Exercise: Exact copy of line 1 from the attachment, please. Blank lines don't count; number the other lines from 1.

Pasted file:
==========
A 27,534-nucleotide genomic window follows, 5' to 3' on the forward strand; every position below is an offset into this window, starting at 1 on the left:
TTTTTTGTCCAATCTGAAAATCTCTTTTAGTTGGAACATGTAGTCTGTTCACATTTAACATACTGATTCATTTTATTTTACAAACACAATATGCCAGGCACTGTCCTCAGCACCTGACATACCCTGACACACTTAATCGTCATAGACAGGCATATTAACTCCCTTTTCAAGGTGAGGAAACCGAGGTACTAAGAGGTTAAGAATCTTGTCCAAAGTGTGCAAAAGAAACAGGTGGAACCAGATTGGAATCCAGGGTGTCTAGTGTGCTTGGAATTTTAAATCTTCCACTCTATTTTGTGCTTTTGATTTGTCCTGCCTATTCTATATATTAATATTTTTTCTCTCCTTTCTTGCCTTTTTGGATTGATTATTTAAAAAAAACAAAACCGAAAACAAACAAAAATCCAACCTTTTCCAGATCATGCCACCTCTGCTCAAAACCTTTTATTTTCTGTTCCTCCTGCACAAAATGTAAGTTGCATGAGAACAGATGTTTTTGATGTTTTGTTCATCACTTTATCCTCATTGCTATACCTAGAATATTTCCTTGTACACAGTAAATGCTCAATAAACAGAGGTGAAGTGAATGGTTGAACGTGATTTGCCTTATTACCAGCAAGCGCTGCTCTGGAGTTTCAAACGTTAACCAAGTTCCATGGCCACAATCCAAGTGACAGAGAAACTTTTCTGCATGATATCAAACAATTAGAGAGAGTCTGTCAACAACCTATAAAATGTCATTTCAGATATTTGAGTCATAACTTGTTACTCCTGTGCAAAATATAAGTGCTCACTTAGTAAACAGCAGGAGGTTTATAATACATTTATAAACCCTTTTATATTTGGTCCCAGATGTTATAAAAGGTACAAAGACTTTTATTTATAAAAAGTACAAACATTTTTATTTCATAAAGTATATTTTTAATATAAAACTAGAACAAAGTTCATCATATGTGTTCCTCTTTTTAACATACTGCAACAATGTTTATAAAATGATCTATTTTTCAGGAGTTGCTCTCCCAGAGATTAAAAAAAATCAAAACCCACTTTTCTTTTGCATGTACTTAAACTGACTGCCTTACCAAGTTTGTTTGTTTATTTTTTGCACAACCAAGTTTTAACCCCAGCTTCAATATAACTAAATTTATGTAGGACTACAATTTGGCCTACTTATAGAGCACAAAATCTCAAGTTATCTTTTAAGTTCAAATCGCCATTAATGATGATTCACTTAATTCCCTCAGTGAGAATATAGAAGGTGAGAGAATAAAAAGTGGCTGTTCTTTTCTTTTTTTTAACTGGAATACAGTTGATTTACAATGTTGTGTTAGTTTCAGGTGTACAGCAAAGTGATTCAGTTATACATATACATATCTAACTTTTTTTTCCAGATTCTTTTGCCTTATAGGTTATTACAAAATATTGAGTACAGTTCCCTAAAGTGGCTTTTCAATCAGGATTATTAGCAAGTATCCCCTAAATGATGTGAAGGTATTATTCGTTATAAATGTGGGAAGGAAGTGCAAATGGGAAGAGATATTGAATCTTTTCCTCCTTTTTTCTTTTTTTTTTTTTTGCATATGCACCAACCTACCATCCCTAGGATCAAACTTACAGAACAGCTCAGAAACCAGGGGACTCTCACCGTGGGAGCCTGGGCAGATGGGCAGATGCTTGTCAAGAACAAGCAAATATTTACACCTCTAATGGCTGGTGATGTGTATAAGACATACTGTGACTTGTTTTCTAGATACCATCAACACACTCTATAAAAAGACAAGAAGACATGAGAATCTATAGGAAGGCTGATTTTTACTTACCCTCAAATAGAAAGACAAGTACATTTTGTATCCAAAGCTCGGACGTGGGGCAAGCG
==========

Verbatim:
A 27,534-nucleotide genomic window follows, 5' to 3' on the forward strand; every position below is an offset into this window, starting at 1 on the left: